After circulating a crowdfunding letter among his friends asking for 100 guilders in exchange for a certificate, Other Books and So was launched in April 1975. The gallery and bookshop sold not only artists' books and magazines, but also functioned as a beehive of activities. Carrión organised – with the help of Aart van Barneveld – exhibitions, events and mail art projects, as well as exchanges between Guy Schraenen in Antwerp and Two or Three Gallery in Curaçao – another initiative by Hetty Huisman, who lived in the Caribbean for a couple of years.
Other Books and So was closed by the end of 1978, but Carrión maintained his contacts with artists through the Other Books and So Archive, initially located at Bloemgracht 121 where Time Based Arts (an offshoot of De Appel) was meant to be housed. The archive was later based at Carrión’s private address, Ten Katestraat 53. In 1989, he passed his archive on to Juan Agius, an artist and gallerist of artists' books in Amsterdam at Da Costa Galerie, who later moved to Geneva. After the death of Ulises in 1989, the Other Books and So Archive was brought to Geneva. Since accepting the responsibility, Agius occupies himself on a daily basis with spreading the spectacular conceptual characteristics of Carrión’s work.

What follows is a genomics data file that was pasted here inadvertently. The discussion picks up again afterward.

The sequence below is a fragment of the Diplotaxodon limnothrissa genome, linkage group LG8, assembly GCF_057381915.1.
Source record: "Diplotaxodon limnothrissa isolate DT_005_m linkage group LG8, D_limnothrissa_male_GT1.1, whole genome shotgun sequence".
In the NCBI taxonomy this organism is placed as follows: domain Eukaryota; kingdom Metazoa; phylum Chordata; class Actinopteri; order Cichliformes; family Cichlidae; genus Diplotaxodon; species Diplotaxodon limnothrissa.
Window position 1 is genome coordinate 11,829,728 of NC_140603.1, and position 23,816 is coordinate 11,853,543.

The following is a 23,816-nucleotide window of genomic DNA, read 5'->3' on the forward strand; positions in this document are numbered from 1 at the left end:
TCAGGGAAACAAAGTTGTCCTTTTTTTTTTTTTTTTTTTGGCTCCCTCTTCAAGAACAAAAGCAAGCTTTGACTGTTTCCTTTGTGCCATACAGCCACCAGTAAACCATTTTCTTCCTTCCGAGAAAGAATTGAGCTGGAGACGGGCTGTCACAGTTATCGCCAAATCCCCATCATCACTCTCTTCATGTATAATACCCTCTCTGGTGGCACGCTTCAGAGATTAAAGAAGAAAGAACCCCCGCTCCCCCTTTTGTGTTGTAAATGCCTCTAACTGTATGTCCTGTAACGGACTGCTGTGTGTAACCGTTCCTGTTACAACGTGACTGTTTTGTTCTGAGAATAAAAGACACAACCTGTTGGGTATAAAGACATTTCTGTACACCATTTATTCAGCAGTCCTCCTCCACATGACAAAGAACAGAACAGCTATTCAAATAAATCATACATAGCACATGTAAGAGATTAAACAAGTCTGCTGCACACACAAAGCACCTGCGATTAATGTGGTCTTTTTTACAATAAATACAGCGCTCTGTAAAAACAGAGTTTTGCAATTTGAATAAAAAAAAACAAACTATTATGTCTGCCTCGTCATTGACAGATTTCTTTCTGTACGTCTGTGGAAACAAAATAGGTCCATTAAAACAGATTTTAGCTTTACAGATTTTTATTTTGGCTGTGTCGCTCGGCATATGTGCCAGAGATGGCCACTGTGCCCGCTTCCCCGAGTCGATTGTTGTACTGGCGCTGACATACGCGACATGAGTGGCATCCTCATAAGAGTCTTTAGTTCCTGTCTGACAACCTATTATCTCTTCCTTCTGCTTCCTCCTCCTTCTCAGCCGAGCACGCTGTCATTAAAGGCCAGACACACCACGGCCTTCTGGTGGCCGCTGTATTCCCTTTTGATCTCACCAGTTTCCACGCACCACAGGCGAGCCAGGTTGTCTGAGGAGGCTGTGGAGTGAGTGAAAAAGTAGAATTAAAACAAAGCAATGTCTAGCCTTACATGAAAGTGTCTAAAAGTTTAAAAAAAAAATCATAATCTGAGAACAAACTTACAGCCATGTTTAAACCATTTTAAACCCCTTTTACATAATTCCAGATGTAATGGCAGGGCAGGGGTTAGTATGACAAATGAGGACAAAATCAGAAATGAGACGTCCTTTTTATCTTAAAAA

Jan Voss, a fervent draughtsman and maker of artists' books, filled the In-Out Center with the undulating lines of Treibsatz, a visual song about high and low tides, from January 1974 (later condensed into a book). He lived in Düsseldorf and frequented Iceland as student assistant for Dieter Roth, who chose to live in Iceland from 1957. Voss continued to visit Amsterdam, taking substantial pleasure in Other Books and So.